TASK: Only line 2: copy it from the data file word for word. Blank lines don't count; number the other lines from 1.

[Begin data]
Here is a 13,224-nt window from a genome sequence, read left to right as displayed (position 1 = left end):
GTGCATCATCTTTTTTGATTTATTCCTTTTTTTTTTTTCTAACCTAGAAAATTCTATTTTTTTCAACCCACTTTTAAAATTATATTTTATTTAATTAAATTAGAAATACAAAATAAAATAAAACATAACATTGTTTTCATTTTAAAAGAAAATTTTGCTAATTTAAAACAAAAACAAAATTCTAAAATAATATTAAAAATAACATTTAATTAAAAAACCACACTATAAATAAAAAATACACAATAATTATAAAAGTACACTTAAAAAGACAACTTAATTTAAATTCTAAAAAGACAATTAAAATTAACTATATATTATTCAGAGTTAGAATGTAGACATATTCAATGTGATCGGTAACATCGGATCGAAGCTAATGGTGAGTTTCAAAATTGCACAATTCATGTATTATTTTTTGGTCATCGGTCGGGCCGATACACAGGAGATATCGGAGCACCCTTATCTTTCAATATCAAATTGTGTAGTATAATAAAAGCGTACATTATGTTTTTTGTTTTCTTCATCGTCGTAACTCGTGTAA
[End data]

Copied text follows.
GTGCATCATCTTTTTTGATTTATTCCTTTTTTTTTTTTCTAACCTAGAAAATTCTATTTTTTTCAACCCACTTTTAAAATTATATTTTATTTAATTAAATTAGAAATACAAAATAAAATAAAACATAACATTGTTTTCATTTTAAAAGAAAATTTTGCTAATTTAAAACAAAAACAAAATTCTAAAATAATATTAAAAATAACATTTAATTAAAAAACCACACTATAAATAAAAAATACACAATAATTATAAAAGTACACTTAAAAAGACAACTTAATTTAAATTCTAAAAAGACAATTAAAATTAACTATATATTATTCAGAGTTAGAATGTAGACATATTCAATGTGATCGGTAACATCGGATCGAAGCTAATGGTGAGTTTCAAAATTGCACAATTCATGTATTATTTTTTGGTCATCGGTCGGGCCGATACACAGGAGATATCGGAGCACCCTTATCTTTCAATATCAAATTGTGTAGTATAATAAAAGCGTACATTATGTTTTTTGTTTTCTTCATCGTCGTAACTCGTGTAA